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Chopsticks are a mealtime staple on many tables in China, Japan, Korea, Taiwan, and Vietnam. They're one of the most ancient utensils, dating back to 1200 B.C. in China (and spreading across East Asia by 500 A.D.). Beyond cooking, chopsticks could be used to reach into hot oil or water, allowing the user to pick up food as deftly as they could with their fingers. Today, chopsticks are used around the world in restaurants and at home and come in a variety of styles and materials, from fancy contemporary designs in stainless steel to basic silhouettes in disposable, eco-friendly bamboo.
"Chopsticks are probably the most used tool in our kitchen," says Eugene Lee, co-owner of Oakland-based Noodle Belly. From eating and cooking to adding delicate garnishes to a plate, a pair of chopsticks can function in myriad ways and are a must-have at home—not just for those who enjoy Asian cuisine.
If you're looking to add a pair (or several) to your flatware collection, we've gathered up our picks for the best chopsticks for every occasion.
Best Overall: Goldage Fiberglass Chopsticks
Slender silhouette may slip through dishwasher holder
These chopsticks by Goldage are a best-seller for a reason—they’re the perfect combination of stylish and sturdy at a great price point. Made of food-safe fiberglass, these are super lightweight and durable; they won’t bend, melt, or crack. This material is heat-safe up to 356 degrees, making it suitable to pick up foods from a frying pan or deep fryer (though we would recommend getting dedicated cooking chopsticks if you want to cook with them regularly).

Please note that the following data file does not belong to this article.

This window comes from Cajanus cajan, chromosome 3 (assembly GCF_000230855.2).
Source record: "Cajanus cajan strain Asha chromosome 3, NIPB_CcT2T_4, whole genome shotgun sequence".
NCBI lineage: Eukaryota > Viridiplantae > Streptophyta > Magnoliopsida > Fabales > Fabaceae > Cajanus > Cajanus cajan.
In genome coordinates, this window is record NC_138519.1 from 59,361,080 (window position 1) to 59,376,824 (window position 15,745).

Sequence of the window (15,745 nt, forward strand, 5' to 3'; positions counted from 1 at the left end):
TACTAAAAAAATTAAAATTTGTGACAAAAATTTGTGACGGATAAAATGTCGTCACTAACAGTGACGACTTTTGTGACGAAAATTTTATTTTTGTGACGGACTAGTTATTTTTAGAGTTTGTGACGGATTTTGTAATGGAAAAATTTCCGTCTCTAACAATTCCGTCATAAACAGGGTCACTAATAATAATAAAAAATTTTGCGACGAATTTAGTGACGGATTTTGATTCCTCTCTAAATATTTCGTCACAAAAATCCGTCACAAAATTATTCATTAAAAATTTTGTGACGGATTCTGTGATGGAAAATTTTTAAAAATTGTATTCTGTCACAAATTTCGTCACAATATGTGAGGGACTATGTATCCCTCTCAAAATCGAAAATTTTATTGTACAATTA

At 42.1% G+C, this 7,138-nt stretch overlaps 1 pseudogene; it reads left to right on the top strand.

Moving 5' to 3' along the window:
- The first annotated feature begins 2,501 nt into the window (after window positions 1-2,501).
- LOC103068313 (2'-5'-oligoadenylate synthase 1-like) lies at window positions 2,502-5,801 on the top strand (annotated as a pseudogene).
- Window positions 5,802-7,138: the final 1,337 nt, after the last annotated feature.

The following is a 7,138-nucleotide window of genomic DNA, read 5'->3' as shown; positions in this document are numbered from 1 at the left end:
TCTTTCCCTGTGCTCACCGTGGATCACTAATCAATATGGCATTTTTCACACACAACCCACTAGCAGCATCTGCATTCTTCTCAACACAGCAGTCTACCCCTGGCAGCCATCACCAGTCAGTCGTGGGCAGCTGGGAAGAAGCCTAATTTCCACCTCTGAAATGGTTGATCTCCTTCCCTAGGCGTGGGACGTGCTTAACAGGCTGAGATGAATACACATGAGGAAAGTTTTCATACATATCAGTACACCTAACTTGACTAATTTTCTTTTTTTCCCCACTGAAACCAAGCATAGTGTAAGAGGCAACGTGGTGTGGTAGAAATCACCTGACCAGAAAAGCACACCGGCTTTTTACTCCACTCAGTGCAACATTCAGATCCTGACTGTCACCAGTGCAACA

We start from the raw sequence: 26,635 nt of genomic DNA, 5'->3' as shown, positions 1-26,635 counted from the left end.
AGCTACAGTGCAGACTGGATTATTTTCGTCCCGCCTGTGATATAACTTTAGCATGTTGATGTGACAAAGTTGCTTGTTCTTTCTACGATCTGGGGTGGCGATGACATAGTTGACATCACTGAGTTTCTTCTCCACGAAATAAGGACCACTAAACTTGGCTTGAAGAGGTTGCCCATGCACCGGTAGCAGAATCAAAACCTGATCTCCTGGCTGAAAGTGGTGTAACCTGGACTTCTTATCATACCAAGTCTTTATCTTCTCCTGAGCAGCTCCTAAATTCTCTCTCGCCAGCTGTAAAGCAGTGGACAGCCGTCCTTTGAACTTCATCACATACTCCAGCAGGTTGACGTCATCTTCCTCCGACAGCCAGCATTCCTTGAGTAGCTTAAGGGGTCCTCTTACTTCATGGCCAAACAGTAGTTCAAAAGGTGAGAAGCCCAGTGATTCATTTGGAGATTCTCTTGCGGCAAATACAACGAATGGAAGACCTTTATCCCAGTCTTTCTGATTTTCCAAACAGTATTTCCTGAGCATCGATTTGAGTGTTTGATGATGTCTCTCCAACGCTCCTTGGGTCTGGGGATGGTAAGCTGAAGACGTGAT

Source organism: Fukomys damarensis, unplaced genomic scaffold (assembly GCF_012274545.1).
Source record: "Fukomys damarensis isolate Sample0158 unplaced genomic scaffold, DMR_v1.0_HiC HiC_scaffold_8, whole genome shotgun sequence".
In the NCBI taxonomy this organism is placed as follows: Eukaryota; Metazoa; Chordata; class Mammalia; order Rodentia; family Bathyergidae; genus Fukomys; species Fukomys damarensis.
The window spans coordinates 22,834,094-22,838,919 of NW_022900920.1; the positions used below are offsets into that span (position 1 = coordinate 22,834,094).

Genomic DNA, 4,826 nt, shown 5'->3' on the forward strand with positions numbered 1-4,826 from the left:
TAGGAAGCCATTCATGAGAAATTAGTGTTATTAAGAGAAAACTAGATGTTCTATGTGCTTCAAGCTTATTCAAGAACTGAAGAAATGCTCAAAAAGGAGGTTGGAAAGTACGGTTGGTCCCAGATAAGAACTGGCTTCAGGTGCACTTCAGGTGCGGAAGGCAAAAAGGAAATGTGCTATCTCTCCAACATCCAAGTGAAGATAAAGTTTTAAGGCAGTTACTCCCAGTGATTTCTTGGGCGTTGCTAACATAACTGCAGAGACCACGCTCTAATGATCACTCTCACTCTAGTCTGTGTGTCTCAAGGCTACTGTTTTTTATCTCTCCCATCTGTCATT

The Chinese-style silhouette means they are rounded at the tips with a square body to prevent rolling on the table. The tips also have some texture to them to provide some grip when picking up noodles or flipping pan-fried tofu. The sleek black finish will retain its look for years, even with daily use and washing.
Material: Fiberglass alloy | Length: 9.25 inches | Dishwasher Safe: Yes | Style: Chinese
Best Wooden: HuaLan Japanese Natural Wood Chopstick Set
Available in a variety of finishes
Hand wash only
The HuaLan Natural Wood Chopstick Set comes with five pairs of Japanese-style chopsticks, each made from different types of wood (Rosewood, Ebony wood, Boxwood, Chestnut wood, and Cherrywood). Crafted from natural wood and varnished with eco-friendly, food-grade lacquer, these delicately tapered chopsticks are a beautiful addition to any dinner table setting. Just shy of 9 inches long with a textured surface, these provide plenty of control for picking up your favorite sushi rolls or tempura, though the pointed tips might be a little challenging for less-experienced users.